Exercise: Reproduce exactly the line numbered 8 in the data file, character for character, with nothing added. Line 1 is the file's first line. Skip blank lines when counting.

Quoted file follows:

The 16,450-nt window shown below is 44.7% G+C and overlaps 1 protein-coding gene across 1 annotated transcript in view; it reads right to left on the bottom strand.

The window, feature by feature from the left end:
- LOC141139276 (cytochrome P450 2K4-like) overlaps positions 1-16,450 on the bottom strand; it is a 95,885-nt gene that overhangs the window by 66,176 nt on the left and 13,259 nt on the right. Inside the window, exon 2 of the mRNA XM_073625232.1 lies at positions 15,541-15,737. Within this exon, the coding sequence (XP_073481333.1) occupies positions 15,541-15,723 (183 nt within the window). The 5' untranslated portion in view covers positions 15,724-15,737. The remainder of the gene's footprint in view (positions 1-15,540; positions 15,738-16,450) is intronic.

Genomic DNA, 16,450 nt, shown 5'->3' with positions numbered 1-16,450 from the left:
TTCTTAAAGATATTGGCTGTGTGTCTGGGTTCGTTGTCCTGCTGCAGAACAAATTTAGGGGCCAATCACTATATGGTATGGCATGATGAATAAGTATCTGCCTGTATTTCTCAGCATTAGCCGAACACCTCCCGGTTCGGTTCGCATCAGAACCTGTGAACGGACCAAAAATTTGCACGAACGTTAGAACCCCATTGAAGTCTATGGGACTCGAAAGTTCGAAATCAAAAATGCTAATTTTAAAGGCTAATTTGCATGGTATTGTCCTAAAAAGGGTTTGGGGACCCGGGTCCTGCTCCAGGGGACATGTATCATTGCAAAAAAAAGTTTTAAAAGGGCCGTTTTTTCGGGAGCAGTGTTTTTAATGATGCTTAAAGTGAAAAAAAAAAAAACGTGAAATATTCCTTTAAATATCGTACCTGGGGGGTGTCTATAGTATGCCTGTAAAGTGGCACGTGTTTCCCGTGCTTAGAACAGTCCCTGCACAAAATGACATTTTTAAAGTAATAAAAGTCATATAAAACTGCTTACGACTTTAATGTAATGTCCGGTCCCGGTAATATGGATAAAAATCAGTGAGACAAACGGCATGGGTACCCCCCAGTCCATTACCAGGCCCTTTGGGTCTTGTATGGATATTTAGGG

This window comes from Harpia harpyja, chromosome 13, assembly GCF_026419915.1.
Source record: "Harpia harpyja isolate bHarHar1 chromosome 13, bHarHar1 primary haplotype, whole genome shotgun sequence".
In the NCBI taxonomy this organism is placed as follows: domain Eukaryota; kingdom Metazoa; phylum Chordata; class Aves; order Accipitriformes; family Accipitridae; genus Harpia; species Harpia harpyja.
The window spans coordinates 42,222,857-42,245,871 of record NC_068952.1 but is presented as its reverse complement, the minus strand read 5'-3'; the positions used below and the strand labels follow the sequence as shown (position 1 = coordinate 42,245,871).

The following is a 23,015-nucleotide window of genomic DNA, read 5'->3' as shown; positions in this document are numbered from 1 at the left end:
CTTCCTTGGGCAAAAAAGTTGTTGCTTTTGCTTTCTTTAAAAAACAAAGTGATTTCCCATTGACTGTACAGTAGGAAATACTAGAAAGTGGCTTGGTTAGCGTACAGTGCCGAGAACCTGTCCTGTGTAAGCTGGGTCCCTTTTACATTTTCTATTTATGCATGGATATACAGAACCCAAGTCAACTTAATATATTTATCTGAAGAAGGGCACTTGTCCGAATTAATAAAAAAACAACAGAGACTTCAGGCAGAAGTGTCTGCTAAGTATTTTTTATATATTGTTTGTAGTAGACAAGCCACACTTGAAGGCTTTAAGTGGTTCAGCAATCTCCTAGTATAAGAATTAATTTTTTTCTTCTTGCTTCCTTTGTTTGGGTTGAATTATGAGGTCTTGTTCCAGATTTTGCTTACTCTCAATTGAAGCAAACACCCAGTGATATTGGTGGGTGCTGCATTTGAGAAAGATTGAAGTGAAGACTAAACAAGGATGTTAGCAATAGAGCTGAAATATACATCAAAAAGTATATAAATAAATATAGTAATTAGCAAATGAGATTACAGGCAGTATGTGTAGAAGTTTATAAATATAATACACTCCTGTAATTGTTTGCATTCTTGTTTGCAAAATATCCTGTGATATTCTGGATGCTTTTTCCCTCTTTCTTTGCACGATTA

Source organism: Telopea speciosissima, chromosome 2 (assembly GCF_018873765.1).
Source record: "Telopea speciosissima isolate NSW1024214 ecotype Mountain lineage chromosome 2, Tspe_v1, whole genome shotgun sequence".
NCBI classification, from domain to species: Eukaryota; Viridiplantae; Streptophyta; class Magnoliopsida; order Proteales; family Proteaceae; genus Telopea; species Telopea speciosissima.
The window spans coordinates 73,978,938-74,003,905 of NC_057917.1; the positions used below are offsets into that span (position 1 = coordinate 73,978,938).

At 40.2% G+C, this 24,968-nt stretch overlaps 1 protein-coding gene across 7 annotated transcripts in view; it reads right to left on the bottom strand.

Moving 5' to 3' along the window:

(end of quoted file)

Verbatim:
In the NCBI taxonomy this organism is placed as follows: domain Eukaryota; kingdom Metazoa; phylum Chordata; class Aves; order Accipitriformes; family Accipitridae; genus Harpia; species Harpia harpyja.